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North Carolina Legislators Approve Ban on Gender-Affirming Care for Transgender Minors

by Sophia Chen
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On Wednesday, North Carolina lawmakers gave their final approval to a legislation that bans certain forms of gender-affirming care for children and restricts the use of state funds for related therapies and procedures.

The measure, previously approved by the Senate on Tuesday, was accepted by the House with a vote of 67-46. Under the legislation, medical professionals are prohibited from providing hormone therapy, puberty blockers, and surgical gender transition procedures to individuals under the age of 18, with some exceptions for medical cases.

However, young people who have already commenced treatment before August 1 will be allowed to continue receiving care if it is deemed medically necessary and their parents provide consent.

In other news, a judge is currently considering whether to block parts of North Carolina’s abortion law, which includes a broader 12-week ban. Additionally, the ban on gender-affirming care for minors in North Carolina has passed another legislative chamber, while the Supreme Court has rejected the GOP’s involvement in a North Carolina case that could have had implications for elections beyond the state. Furthermore, North Carolina Republicans have initiated efforts to override Governor Roy Cooper’s veto of a farm bill.

The bill, authored by Republicans, now awaits the decision of Democratic Governor Roy Cooper, who is likely to veto it. Governor Cooper has expressed opposition to bills targeting transgender youth. The Republican party holds slim veto-proof majorities in both legislative chambers.

Critics of the bill have already indicated their intention to challenge it in court if it becomes law. Many of the approximately 20 states with laws restricting or prohibiting gender-affirming medical care for transgender minors are facing lawsuits.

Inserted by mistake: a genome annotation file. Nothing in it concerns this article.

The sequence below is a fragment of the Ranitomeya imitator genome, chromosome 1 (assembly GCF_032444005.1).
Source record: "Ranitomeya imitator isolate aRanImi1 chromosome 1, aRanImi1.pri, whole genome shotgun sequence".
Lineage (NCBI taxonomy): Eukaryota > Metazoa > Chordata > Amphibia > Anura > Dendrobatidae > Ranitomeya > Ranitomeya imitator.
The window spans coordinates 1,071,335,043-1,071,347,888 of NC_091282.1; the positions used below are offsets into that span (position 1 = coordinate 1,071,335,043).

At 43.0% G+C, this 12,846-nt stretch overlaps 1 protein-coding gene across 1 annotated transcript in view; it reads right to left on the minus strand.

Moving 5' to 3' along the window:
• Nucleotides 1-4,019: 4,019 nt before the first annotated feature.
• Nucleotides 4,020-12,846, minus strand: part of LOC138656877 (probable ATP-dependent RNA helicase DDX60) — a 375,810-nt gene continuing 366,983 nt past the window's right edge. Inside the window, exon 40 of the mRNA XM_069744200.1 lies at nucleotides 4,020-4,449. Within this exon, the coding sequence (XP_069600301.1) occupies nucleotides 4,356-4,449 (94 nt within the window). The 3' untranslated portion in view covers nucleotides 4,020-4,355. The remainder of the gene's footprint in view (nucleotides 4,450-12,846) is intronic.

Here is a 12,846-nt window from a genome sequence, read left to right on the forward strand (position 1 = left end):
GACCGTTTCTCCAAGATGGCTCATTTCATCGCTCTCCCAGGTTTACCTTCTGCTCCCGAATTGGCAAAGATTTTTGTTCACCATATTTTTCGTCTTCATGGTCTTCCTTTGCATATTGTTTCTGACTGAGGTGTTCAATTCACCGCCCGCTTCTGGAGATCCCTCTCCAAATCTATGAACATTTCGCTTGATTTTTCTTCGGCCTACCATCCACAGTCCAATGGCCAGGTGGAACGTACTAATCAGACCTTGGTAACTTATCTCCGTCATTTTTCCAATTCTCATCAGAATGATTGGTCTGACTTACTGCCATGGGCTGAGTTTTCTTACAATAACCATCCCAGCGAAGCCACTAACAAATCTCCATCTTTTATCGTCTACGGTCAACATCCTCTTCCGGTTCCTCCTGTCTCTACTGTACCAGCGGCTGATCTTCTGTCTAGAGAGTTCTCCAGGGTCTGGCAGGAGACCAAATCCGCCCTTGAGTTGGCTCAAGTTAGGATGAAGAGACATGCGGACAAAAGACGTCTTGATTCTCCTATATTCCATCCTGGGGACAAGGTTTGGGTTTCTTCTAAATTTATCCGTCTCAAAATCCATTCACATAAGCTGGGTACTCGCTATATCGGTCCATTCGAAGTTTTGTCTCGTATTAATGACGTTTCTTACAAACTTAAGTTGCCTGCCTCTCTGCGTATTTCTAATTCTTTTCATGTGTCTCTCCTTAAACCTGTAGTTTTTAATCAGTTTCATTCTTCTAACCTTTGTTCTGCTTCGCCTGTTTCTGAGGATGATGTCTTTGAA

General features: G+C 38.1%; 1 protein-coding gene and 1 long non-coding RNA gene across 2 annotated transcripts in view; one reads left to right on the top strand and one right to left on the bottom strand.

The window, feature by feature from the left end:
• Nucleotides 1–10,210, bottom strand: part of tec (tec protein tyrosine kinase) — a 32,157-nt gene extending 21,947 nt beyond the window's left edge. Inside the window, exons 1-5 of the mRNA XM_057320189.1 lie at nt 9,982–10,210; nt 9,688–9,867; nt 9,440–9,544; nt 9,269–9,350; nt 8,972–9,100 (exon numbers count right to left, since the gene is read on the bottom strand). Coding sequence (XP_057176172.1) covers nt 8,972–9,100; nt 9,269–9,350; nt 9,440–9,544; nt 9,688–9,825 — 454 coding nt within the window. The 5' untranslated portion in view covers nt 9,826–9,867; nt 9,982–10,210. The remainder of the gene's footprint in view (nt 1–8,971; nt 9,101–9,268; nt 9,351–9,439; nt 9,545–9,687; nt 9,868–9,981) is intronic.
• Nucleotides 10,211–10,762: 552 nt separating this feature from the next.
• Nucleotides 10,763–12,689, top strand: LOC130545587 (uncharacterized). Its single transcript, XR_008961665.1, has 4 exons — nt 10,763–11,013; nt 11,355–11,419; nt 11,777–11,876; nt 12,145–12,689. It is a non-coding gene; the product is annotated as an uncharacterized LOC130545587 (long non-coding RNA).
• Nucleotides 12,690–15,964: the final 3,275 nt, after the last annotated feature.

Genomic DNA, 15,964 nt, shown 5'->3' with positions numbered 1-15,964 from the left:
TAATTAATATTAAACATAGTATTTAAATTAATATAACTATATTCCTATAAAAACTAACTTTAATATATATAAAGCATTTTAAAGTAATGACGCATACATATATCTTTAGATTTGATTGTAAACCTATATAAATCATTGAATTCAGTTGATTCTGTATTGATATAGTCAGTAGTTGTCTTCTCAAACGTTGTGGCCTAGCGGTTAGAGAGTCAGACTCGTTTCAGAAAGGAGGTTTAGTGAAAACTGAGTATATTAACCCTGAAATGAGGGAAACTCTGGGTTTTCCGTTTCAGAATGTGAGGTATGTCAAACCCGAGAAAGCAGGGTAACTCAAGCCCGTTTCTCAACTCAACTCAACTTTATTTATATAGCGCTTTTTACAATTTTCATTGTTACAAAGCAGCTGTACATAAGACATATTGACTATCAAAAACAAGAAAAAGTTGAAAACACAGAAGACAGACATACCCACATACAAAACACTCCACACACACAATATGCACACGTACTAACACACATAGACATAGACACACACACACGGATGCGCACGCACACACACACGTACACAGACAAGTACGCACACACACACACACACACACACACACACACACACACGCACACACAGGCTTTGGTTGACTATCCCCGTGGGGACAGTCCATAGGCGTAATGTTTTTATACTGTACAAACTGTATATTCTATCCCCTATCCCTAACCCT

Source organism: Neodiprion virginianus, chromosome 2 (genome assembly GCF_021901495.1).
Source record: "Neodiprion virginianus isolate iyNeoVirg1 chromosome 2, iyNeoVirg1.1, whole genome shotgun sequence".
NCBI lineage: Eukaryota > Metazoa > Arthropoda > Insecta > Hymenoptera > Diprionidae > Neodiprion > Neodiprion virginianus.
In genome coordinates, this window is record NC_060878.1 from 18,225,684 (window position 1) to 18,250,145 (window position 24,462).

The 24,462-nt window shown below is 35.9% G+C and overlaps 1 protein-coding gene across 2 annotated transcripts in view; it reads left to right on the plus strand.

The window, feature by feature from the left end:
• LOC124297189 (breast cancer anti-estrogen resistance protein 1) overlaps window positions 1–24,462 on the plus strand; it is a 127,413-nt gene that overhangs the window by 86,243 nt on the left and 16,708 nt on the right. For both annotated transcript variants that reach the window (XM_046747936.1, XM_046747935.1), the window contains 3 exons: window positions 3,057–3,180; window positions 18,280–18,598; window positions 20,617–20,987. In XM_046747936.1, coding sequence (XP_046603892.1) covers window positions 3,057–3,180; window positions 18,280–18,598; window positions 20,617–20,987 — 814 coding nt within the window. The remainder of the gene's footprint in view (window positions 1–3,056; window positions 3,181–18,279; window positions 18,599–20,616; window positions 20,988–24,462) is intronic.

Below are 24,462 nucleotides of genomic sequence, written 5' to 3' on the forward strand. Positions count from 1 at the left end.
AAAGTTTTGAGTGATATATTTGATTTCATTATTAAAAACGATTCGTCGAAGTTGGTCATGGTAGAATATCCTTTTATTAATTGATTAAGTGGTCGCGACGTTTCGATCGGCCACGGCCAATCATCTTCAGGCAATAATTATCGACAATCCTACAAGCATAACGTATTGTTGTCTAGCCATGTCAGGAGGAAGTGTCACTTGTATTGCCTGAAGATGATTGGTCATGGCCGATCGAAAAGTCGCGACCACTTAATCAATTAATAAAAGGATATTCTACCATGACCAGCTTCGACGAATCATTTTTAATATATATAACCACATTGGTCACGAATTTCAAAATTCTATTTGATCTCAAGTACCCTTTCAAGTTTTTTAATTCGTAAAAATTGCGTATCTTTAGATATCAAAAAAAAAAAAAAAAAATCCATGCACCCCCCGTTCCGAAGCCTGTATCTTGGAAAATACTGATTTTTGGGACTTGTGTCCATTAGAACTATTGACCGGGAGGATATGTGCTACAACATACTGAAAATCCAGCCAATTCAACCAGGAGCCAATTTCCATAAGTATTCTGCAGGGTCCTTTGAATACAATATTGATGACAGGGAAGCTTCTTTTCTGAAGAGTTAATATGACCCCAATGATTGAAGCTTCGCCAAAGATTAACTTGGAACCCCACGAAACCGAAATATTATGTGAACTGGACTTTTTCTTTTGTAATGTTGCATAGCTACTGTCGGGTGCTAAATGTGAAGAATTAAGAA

Last week, a federal judge ruled Arkansas’ ban on such care as unconstitutional, and on Wednesday, judges temporarily blocked sections of bans in Kentucky and Tennessee.

The bill received final approval from the General Assembly following impassioned speeches by lawmakers. Opponents argue that denying this care is cruel and would lead to increased depression and higher risks of suicide among transgender youth.

“You’re essentially telling them, ‘you don’t matter. We don’t value you. We don’t care about you because you don’t need medical treatment. You don’t need anything because you’re not human,'” stated Representative Allison Dahle, a Democrat from Wake County.

Supporters of the bill contend that these life-altering treatments have long-term implications and assert that they have not been thoroughly scrutinized. Therefore, they argue that such services should be postponed until individuals reach legal adulthood.

“The primary objective is to protect our most vulnerable population from these harmful practices,” said Representative Ken Fontenot, a Republican from Wilson County.

Prominent professional health associations, including the American Academy of Pediatrics, the American Medical Association, and the Endocrine Society, affirm that gender-affirming care is safe and medically necessary.

While transgender minors rarely undergo surgical procedures, they often receive prescriptions for puberty blockers and hormones before reaching adulthood.